50% Corals Lost in the Great Barrier Reef: Devastating Climate Change

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According to a study, corals in the Great Barrier Reef have reduced by 50%. This has prompted scientists to warn people of potential extinction of said species making them unrecognizable, without a sharp reduction in greenhouse gas emissions. Researchers from the Townsville-based ARC Center of Excellence for Coral Reef Studies surveyed coral networks and their sizes in 1995 and 2017 and observed that the quantity of small, medium, and massive corals had fallen to half of its original population.

The investigation’s co-author, James Cook University professor Terry Hughes, stated that he discovered mass bleaching due to record-breaking water temperatures in 2016 and 2017 that had the most substantial effect on coral exhaustion. The study, published in the journal Proceedings of the Royal Society, didn’t consider any other significant bleaching event recently that influenced the southern aspect of the reef “very severely,” suggesting total coral depletion may be way more significant than estimated.

I began surveying the reefs in 1995, and what subsequently unfolded certainly wasn’t planned for. There have been five major bleaching events since then, including three in just the past five years,” Hughes said, adding he was “very concerned” about the “shrinking gap” between bleaching events. While small, medium and extensive corals had each been depleted, Hughes said that the decline in more massive corals was the greatest threat to the reef’s ability to repair as they “spawn more babies.”

corals
Great Barrier Reef
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The species of corals suffering the most were Staghorn Corals, also known as branching corals, and table corals. “Those two types of corals are the most three-dimensional – they form habitats,” Hughes said. The loss of habitat affected fish numbers and the productivity of coral reef fisheries.

“The reef is flatter and less three dimensional now,” he said. Global Warming caused due to atmospheric greenhouse gases is a significant threat to the world’s coral reef ecosystems. Hughes also mentioned that the only method to fix the Great Barrier Reef depletion is to reduce carbon emissions significantly.

“There’s not much time to lose,” he said. “I think if we can control warming somewhere between 1.5-2C [above pre-industrial levels], as per the Paris agreement, then we’ll still have a reef. But if we get to 3-4C because of unrestrained emissions then we won’t have a recognizable Great Barrier Reef.”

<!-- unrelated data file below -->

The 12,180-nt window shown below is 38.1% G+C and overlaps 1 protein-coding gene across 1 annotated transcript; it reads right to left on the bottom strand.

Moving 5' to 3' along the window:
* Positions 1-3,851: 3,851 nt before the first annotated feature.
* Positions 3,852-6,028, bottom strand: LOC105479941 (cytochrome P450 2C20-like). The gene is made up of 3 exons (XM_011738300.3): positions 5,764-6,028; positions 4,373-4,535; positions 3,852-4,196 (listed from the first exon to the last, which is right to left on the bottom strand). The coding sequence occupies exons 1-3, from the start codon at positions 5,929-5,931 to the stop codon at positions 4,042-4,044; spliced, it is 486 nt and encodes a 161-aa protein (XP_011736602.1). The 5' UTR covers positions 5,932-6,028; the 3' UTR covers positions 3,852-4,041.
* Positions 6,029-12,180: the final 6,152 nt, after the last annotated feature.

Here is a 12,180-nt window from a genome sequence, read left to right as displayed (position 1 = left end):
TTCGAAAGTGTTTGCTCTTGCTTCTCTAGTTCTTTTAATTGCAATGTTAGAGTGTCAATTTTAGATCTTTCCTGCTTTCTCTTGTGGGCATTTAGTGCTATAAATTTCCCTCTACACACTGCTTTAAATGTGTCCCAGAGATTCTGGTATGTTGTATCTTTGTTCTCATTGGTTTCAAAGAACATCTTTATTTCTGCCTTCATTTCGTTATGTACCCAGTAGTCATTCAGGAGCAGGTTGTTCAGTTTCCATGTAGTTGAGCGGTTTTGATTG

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Dr Thomas Job, who examined the residual matter, discovered 7,000 years of land records in the lower lakes and estuary of the Murray River in South Australia. He said explained how ongoing development and water use during droughts had prompted “historically unprecedented acidification.”

Effects of Bleaching on the Corals

In particular, Job found that the Goolwa Barrages which cut the estuary off from the sea in 1940, with the intent of decreasing the saltiness of the lower lakes, set off “widespread oxidation of exposed sulfide minerals” and “caused surface waters to become acidic” in Lake Albert, during the drought from 1996 to 2010.

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“They’re typically depleted by (up to) 80 or 90 per cent compared to 25 years ago,” said Professor Terry Hughes. “They make the nooks and crannies that fish and other creatures depend on, so losing big three-dimensional corals changes the broader ecosystem.”

Job said the barrages meant that the lower lakes of the Murray River are “100% reliant on water coming from upstream. There isn’t sufficient water allocated to this estuary to stop acidification to occur during droughts,” he exclaimed. “Half of Australia’s farming relies on the management of the waters within this system,” he said. “This issue is only going to become more difficult to manage.”

How can we save the depleting Corals?

“It takes about a decade for a half-decent recovery for the fastest-growing species, so the chances of us getting decades between the future sixth, seventh and eighth bleaching events is close to zero because temperatures are going up and up and up,” Hughes said. If the targets of the Paris Agreement are met in the coming years, corals will be able to recover and rebuild their numbers.

Further Reading

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Govind Kishore
An Engineering student pursuing B.Tech in Electrical and Electronics. Passionate about Content Writing, Photography and Travelling. Most active on Instagram!

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